I have never been so moved by a film as I was when I first saw The Dead, John Huston’s adaptation of James Joyce’s famous short story. It was Huston’s last film, directed from his wheelchair after he turned 80, released after he was dead. What a frighteningly difficult story to adapt, just two scenes to work with, and yet Huston created a powerful, resonant masterpiece out of it.
The Dead is centred around a party held on the Feast of Epiphany by two maiden aunts, whose family and friends gather around them, chatting and bickering with affection and affectation, so much like people we all know. It seems purposeless, but we are soon drawn into their lives as if they are ours, and are sitting there among them.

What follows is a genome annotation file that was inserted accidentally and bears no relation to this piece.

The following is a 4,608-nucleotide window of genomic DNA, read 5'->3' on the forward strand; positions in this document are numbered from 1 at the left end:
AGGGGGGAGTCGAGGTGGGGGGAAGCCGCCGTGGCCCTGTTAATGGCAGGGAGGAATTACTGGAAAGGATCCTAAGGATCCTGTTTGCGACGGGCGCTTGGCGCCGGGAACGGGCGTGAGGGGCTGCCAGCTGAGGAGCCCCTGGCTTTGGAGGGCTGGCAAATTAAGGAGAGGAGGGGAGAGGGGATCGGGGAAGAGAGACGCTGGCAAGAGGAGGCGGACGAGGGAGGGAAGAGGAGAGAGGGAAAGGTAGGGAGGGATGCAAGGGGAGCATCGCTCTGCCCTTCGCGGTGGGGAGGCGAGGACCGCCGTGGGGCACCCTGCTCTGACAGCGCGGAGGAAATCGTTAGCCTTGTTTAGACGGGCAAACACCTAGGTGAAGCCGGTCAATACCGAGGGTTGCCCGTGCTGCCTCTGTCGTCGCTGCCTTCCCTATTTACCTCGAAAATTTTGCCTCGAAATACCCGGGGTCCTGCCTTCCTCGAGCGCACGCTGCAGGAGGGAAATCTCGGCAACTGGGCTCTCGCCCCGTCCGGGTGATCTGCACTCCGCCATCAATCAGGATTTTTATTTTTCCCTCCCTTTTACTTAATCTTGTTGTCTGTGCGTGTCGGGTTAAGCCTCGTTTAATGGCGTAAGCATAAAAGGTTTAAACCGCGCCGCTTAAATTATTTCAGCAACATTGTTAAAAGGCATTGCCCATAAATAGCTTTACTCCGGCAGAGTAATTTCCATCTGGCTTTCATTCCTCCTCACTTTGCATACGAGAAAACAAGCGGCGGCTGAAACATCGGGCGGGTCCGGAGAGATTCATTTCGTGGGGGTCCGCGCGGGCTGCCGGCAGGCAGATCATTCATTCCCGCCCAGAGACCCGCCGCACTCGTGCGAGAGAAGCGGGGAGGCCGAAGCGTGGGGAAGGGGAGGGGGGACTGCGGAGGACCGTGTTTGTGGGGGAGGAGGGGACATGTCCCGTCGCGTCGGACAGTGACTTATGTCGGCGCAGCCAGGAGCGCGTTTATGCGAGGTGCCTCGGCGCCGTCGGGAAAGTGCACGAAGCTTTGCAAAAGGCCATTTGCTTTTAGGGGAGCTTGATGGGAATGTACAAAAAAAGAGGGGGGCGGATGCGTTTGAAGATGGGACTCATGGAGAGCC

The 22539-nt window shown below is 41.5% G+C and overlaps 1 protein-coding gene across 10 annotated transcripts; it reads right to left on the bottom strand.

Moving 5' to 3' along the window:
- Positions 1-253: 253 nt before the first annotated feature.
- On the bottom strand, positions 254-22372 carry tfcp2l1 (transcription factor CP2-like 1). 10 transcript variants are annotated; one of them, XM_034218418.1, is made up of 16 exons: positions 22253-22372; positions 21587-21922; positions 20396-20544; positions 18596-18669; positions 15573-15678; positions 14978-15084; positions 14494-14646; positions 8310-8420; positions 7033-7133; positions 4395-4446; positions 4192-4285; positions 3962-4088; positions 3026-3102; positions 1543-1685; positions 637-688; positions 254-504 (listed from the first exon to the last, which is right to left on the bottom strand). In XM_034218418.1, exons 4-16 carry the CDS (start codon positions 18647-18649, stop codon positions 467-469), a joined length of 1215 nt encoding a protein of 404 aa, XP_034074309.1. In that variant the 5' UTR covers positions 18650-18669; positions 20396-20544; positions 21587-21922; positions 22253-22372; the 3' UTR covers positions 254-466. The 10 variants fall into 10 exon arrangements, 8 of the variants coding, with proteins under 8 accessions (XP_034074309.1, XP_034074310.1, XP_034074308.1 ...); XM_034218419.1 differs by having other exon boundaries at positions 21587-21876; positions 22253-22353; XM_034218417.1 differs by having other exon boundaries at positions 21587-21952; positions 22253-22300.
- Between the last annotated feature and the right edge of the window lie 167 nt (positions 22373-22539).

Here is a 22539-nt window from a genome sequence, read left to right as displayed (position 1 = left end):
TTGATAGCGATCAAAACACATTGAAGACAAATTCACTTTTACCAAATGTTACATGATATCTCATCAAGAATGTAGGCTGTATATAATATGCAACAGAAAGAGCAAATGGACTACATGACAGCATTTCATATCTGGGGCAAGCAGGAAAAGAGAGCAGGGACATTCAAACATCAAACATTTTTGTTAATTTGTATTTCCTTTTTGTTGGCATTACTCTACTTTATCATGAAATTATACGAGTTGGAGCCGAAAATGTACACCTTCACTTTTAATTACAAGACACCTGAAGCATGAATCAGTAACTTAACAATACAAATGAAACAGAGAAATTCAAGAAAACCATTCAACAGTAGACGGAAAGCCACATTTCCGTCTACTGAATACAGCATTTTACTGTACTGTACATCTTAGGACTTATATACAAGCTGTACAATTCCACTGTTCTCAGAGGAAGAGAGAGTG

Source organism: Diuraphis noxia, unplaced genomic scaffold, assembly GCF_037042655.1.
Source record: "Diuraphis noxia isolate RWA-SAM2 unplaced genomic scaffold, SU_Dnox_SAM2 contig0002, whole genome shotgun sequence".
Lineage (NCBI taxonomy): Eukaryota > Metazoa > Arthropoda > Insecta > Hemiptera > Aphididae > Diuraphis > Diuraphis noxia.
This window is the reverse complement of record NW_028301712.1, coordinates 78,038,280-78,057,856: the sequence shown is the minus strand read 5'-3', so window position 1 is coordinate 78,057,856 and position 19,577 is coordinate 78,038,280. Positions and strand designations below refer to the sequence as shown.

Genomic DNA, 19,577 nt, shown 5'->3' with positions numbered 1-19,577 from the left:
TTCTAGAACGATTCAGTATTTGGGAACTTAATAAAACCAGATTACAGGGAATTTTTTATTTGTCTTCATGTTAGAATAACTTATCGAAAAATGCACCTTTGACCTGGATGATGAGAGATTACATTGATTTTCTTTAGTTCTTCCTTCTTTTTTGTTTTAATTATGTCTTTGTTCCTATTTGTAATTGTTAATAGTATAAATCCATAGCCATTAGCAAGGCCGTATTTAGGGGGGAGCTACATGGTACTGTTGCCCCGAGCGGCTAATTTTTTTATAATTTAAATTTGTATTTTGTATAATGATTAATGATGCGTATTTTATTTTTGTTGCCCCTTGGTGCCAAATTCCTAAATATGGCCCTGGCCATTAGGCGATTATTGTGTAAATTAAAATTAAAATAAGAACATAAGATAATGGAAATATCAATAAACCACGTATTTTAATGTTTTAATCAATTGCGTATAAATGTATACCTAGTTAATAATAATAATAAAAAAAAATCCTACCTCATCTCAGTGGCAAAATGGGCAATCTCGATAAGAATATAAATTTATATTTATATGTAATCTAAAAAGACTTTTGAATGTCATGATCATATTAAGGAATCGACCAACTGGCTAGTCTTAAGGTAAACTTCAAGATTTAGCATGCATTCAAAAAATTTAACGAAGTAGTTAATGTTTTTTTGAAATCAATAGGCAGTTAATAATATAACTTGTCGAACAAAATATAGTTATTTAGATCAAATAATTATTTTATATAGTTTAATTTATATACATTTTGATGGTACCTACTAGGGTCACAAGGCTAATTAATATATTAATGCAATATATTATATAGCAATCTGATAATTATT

The second scene is the famous one between a middle-aged couple, the Conroys, in their bedroom, when she reveals to him the power of a song and a memory. It is an epiphanic moment for him, as he looks out at the snow falling softly over Ireland and realises that love and life hold meanings he hadn’t considered before. I was a young boy when I saw that film and wept at the end, and it taught me a useful lesson: that the stuff of great art comes from the lives of ordinary people.